Tom Sietsema on enhanced Palena: Dining Room shines, enlarged Cafe loses a pinch of luster

WASHINGTON, DC-JANUARY 19: Calves Livers at Palena Restaurant. (Photo by Scott Suchman/For the Washington Post)
WASHINGTON, DC-JANUARY 19: Calves Livers at Palena Restaurant. (Photo by Scott Suchman/For the Washington Post) (Scott Suchman - For The Washington Post)
  Enlarge Photo    
Sunday, February 13, 2011

"We moved from Logan Circle to Cleveland Park to be closer to Palena."

If the stranger had invoked the name of just about any other restaurant in Washington, I would have smiled and quietly dismissed the statement as hyperbole. But there he and I were, sitting just a table away from each other at the newly expanded establishment in question, our significant others in tow and some uncommonly beautiful plates of food in front of us.

Yes, I found myself saying to the stranger and his wife, I could see myself relocating for more dates with chef Frank Ruta's cooking, too.

If the names don't register, either you just landed in town or you haven't been able to indulge in the Washington food scene. For a decade now, under the conscientious watch of the former White House chef, Palena has been the go-to destination for food that marries Italy with France and relies heavily on things the master makes himself, from the vinegars for the salads to the grissini in the bread basket. Since 2003 and the addition of a cafe menu in the front of the restaurant, Palena has also won hearts and stomachs with first-rate versions of comfort food. Many have tried, but no one grills a better burger than Ruta, who prefers the role of chef's chef to "Top Chef."

The formerly spotlight-averse Ruta, 53, responded to his restaurant's 10th anniversary by expanding his brand. By taking over the former Magruder's market space next door, Ruta was able to install a wood-fired oven, move his cooks from cramped basement quarters to two adjoining kitchens upstairs and triple the number of seats for patrons of the Cafe. His cozy Dining Room, meanwhile, got a little more refined.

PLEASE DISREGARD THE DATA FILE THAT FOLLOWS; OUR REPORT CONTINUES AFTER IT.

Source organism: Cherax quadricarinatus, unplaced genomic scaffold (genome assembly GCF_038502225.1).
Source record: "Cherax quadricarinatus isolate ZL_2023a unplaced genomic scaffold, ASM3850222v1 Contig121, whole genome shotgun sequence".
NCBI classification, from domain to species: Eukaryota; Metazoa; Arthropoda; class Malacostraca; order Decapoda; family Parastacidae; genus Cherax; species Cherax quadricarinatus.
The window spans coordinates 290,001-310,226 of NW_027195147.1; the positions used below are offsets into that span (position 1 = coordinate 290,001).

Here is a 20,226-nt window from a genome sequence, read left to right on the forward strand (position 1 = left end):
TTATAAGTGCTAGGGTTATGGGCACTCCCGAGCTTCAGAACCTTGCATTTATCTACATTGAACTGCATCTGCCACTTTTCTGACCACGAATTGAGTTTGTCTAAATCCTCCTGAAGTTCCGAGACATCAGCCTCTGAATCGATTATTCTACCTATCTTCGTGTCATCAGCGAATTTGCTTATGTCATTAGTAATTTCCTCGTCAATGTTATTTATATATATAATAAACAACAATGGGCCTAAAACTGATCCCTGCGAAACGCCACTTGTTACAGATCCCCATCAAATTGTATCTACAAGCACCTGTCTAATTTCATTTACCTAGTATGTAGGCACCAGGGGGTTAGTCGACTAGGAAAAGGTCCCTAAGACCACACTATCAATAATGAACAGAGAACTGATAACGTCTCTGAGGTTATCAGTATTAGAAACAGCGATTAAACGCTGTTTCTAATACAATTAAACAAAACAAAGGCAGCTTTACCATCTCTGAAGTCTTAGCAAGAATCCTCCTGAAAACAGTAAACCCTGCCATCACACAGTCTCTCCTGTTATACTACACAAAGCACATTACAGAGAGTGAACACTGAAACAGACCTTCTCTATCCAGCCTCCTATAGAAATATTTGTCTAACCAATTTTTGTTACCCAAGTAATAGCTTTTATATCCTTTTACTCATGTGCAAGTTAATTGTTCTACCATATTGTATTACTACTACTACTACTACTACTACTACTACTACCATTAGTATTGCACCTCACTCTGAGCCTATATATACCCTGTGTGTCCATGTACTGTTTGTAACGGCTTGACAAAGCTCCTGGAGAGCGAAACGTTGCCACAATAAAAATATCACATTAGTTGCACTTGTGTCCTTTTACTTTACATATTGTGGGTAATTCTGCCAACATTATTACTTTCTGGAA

Remember the spots on the carpet and the service that didn't always match the sophistication of the food? They're gone. The tables in the refreshed Dining Room have also been upgraded with luxe linens and arty plates.

As for the service, it now hovers right up there with that of the esteemed Komi, which is where Ruta found maitre d' Sean Alves, the suave and entertaining overseer of Palena's fine-dining concept. His staff moves through the room with the easy grace of dancers to a backdrop of classical music. One delightful amuse bouche is followed by another. A snack of grilled artichoke decked out with prosciutto and strewn with toasted sourdough crumbs is so sumptuous, I could have made a meal of more of them.

There are two ways to explore the Dining Room. One is to opt for the four-course "Taste of the Season," in which there typically are three choices per course. The other approach, "Tonight's Proposed Meal," is six courses, with everything decided for you by the chef. Eager to sample a variety of dishes with my guests, I prefer the first path.

The rewards are rich. Ruta serves food that a lot of other chefs do, but why does his foie gras terrine taste so much finer? Maybe it's a core of veal heart. Perhaps it's the thinly sliced veal tongue that borders the plate. Then again, mustard-laced fingerling potatoes and cushions of brioche elevate the first course, too.

The chef's consomme inspires another question: Why don't more chefs offer it? His golden broth, drawn from oxtails, is decorated with thin coins of carrot and tidbits of cauliflower, but also tender twists of pasta and just-warmed-through sweetbreads. Divine.

Sauternes and butter are a liquid canvas for tiny, delicate-tasting oysters that get pricks of flavor from grapefruit and ginger. Squab is lapped with an intense, subtly sweet sauce made with the game bird's liver and some port. The entree comes with an emulsion of the same sauce that disappears into the dish but surfaces in every bite. Loup de mer is a perfect piece of fish bedded on beadlike Sardinian pasta swollen with hints of saffron, tomato and vinegar. The centerpiece needs no embellishment, but if you squeeze onto the fish the accompanying slice of lightly cured lemon bonded to a bay leaf, you add a Mediterranean breeze to the scene.

Agnes Chin, 26, is the talent behind the dazzling chocolate torte set off with tiny chocolate tiles and a glorious malted caramel parfait made with dacquoise. Working from the original downstairs kitchen, the July graduate of L'Academie de Cuisine bakes with a finesse that complements her boss's savory contributions. As always, there are sweets bringing up the rear of the fixed-price menu, including buttery caramels bound in wax paper. "For your pocket," suggests Alves, the maitre d'.

CONTINUED     1        >

© 2011 The Washington Post Company